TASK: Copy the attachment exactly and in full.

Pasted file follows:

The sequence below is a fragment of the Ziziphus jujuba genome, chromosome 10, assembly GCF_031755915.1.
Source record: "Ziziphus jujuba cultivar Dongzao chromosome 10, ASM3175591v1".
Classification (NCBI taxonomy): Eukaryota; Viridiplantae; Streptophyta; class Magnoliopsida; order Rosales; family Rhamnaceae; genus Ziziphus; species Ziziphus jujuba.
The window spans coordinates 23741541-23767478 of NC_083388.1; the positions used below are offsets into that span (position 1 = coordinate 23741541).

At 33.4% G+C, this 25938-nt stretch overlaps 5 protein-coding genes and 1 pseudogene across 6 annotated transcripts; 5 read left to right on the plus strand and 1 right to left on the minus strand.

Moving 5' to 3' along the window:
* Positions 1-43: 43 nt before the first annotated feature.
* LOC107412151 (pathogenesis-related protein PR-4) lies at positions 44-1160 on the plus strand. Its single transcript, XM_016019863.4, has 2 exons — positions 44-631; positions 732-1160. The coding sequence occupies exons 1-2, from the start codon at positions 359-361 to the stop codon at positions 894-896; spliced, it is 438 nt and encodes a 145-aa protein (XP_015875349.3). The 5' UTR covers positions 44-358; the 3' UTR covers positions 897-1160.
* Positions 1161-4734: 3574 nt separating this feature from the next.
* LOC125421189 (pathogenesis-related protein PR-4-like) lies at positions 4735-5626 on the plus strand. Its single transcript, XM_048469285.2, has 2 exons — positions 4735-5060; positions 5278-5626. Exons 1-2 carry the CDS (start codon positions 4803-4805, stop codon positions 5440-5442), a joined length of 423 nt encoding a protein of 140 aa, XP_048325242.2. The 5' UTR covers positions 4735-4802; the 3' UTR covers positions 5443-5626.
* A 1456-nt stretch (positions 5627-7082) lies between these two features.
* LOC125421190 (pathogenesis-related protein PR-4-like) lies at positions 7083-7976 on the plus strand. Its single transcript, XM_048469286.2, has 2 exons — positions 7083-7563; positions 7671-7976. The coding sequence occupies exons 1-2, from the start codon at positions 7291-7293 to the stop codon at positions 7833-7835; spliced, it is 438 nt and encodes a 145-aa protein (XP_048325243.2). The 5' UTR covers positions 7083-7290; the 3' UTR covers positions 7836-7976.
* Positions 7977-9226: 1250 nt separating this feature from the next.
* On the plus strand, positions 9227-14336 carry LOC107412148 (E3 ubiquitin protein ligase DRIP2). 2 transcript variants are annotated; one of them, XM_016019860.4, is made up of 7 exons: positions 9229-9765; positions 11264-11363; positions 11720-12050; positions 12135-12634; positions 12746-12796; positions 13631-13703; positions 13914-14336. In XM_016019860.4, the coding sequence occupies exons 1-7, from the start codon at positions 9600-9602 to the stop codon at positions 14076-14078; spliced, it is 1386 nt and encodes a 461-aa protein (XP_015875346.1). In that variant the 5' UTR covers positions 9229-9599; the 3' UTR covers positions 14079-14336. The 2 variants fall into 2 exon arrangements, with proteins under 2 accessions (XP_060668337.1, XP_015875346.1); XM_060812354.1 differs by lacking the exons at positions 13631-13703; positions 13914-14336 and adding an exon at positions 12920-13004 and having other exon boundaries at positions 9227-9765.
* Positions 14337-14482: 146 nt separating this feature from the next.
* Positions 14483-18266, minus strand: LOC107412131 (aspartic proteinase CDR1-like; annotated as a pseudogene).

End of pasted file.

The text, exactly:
The sequence below is a fragment of the Ziziphus jujuba genome, chromosome 10, assembly GCF_031755915.1.
Source record: "Ziziphus jujuba cultivar Dongzao chromosome 10, ASM3175591v1".
Classification (NCBI taxonomy): Eukaryota; Viridiplantae; Streptophyta; class Magnoliopsida; order Rosales; family Rhamnaceae; genus Ziziphus; species Ziziphus jujuba.
The window spans coordinates 23741541-23767478 of NC_083388.1; the positions used below are offsets into that span (position 1 = coordinate 23741541).

At 33.4% G+C, this 25938-nt stretch overlaps 5 protein-coding genes and 1 pseudogene across 6 annotated transcripts; 5 read left to right on the plus strand and 1 right to left on the minus strand.

Moving 5' to 3' along the window:
* Positions 1-43: 43 nt before the first annotated feature.
* LOC107412151 (pathogenesis-related protein PR-4) lies at positions 44-1160 on the plus strand. Its single transcript, XM_016019863.4, has 2 exons — positions 44-631; positions 732-1160. The coding sequence occupies exons 1-2, from the start codon at positions 359-361 to the stop codon at positions 894-896; spliced, it is 438 nt and encodes a 145-aa protein (XP_015875349.3). The 5' UTR covers positions 44-358; the 3' UTR covers positions 897-1160.
* Positions 1161-4734: 3574 nt separating this feature from the next.
* LOC125421189 (pathogenesis-related protein PR-4-like) lies at positions 4735-5626 on the plus strand. Its single transcript, XM_048469285.2, has 2 exons — positions 4735-5060; positions 5278-5626. Exons 1-2 carry the CDS (start codon positions 4803-4805, stop codon positions 5440-5442), a joined length of 423 nt encoding a protein of 140 aa, XP_048325242.2. The 5' UTR covers positions 4735-4802; the 3' UTR covers positions 5443-5626.
* A 1456-nt stretch (positions 5627-7082) lies between these two features.
* LOC125421190 (pathogenesis-related protein PR-4-like) lies at positions 7083-7976 on the plus strand. Its single transcript, XM_048469286.2, has 2 exons — positions 7083-7563; positions 7671-7976. The coding sequence occupies exons 1-2, from the start codon at positions 7291-7293 to the stop codon at positions 7833-7835; spliced, it is 438 nt and encodes a 145-aa protein (XP_048325243.2). The 5' UTR covers positions 7083-7290; the 3' UTR covers positions 7836-7976.
* Positions 7977-9226: 1250 nt separating this feature from the next.
* On the plus strand, positions 9227-14336 carry LOC107412148 (E3 ubiquitin protein ligase DRIP2). 2 transcript variants are annotated; one of them, XM_016019860.4, is made up of 7 exons: positions 9229-9765; positions 11264-11363; positions 11720-12050; positions 12135-12634; positions 12746-12796; positions 13631-13703; positions 13914-14336. In XM_016019860.4, the coding sequence occupies exons 1-7, from the start codon at positions 9600-9602 to the stop codon at positions 14076-14078; spliced, it is 1386 nt and encodes a 461-aa protein (XP_015875346.1). In that variant the 5' UTR covers positions 9229-9599; the 3' UTR covers positions 14079-14336. The 2 variants fall into 2 exon arrangements, with proteins under 2 accessions (XP_060668337.1, XP_015875346.1); XM_060812354.1 differs by lacking the exons at positions 13631-13703; positions 13914-14336 and adding an exon at positions 12920-13004 and having other exon boundaries at positions 9227-9765.
* Positions 14337-14482: 146 nt separating this feature from the next.
* Positions 14483-18266, minus strand: LOC107412131 (aspartic proteinase CDR1-like; annotated as a pseudogene).